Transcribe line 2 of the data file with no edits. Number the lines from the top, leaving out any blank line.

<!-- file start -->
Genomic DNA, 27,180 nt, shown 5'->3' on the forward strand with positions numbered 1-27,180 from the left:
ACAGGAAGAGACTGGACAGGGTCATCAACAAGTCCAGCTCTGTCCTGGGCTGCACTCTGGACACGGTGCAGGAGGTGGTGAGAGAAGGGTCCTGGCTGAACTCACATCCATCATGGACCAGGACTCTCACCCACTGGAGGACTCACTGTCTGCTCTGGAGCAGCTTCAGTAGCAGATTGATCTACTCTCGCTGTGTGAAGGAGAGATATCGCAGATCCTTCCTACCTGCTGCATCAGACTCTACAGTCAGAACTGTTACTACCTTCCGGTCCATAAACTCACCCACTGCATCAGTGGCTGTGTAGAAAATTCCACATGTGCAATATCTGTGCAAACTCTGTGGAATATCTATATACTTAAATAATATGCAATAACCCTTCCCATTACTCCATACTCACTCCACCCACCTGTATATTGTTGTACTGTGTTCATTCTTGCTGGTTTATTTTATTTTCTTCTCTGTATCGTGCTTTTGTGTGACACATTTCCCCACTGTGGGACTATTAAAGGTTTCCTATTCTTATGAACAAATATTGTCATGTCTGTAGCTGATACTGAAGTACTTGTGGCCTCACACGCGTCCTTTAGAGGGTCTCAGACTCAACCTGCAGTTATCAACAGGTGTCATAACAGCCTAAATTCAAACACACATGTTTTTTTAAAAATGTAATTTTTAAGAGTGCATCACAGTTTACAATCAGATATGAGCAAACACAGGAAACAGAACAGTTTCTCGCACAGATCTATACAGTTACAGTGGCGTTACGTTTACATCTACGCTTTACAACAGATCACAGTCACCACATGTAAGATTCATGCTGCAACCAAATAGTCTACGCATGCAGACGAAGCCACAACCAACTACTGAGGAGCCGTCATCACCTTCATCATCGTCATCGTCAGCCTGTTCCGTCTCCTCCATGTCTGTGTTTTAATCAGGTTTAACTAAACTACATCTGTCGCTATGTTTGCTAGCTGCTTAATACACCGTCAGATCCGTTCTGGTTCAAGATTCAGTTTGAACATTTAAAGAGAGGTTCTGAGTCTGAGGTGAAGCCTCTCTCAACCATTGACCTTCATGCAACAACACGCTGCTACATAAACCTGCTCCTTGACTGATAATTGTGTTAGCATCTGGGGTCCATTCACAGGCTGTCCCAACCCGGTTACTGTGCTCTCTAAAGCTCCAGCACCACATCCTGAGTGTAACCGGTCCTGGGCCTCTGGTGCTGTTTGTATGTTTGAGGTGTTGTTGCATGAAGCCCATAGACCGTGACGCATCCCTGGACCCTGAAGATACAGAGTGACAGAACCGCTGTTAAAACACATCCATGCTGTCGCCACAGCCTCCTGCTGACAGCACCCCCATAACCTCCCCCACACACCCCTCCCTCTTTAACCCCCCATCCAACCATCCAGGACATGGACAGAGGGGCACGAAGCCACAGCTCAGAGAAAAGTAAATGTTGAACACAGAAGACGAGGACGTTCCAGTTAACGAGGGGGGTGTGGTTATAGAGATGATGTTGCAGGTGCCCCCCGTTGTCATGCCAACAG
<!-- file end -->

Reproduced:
ACAGGAAGAGACTGGACAGGGTCATCAACAAGTCCAGCTCTGTCCTGGGCTGCACTCTGGACACGGTGCAGGAGGTGGTGAGAGAAGGGTCCTGGCTGAACTCACATCCATCATGGACCAGGACTCTCACCCACTGGAGGACTCACTGTCTGCTCTGGAGCAGCTTCAGTAGCAGATTGATCTACTCTCGCTGTGTGAAGGAGAGATATCGCAGATCCTTCCTACCTGCTGCATCAGACTCTACAGTCAGAACTGTTACTACCTTCCGGTCCATAAACTCACCCACTGCATCAGTGGCTGTGTAGAAAATTCCACATGTGCAATATCTGTGCAAACTCTGTGGAATATCTATATACTTAAATAATATGCAATAACCCTTCCCATTACTCCATACTCACTCCACCCACCTGTATATTGTTGTACTGTGTTCATTCTTGCTGGTTTATTTTATTTTCTTCTCTGTATCGTGCTTTTGTGTGACACATTTCCCCACTGTGGGACTATTAAAGGTTTCCTATTCTTATGAACAAATATTGTCATGTCTGTAGCTGATACTGAAGTACTTGTGGCCTCACACGCGTCCTTTAGAGGGTCTCAGACTCAACCTGCAGTTATCAACAGGTGTCATAACAGCCTAAATTCAAACACACATGTTTTTTTAAAAATGTAATTTTTAAGAGTGCATCACAGTTTACAATCAGATATGAGCAAACACAGGAAACAGAACAGTTTCTCGCACAGATCTATACAGTTACAGTGGCGTTACGTTTACATCTACGCTTTACAACAGATCACAGTCACCACATGTAAGATTCATGCTGCAACCAAATAGTCTACGCATGCAGACGAAGCCACAACCAACTACTGAGGAGCCGTCATCACCTTCATCATCGTCATCGTCAGCCTGTTCCGTCTCCTCCATGTCTGTGTTTTAATCAGGTTTAACTAAACTACATCTGTCGCTATGTTTGCTAGCTGCTTAATACACCGTCAGATCCGTTCTGGTTCAAGATTCAGTTTGAACATTTAAAGAGAGGTTCTGAGTCTGAGGTGAAGCCTCTCTCAACCATTGACCTTCATGCAACAACACGCTGCTACATAAACCTGCTCCTTGACTGATAATTGTGTTAGCATCTGGGGTCCATTCACAGGCTGTCCCAACCCGGTTACTGTGCTCTCTAAAGCTCCAGCACCACATCCTGAGTGTAACCGGTCCTGGGCCTCTGGTGCTGTTTGTATGTTTGAGGTGTTGTTGCATGAAGCCCATAGACCGTGACGCATCCCTGGACCCTGAAGATACAGAGTGACAGAACCGCTGTTAAAACACATCCATGCTGTCGCCACAGCCTCCTGCTGACAGCACCCCCATAACCTCCCCCACACACCCCTCCCTCTTTAACCCCCCATCCAACCATCCAGGACATGGACAGAGGGGCACGAAGCCACAGCTCAGAGAAAAGTAAATGTTGAACACAGAAGACGAGGACGTTCCAGTTAACGAGGGGGGTGTGGTTATAGAGATGATGTTGCAGGTGCCCCCCGTTGTCATGCCAACAG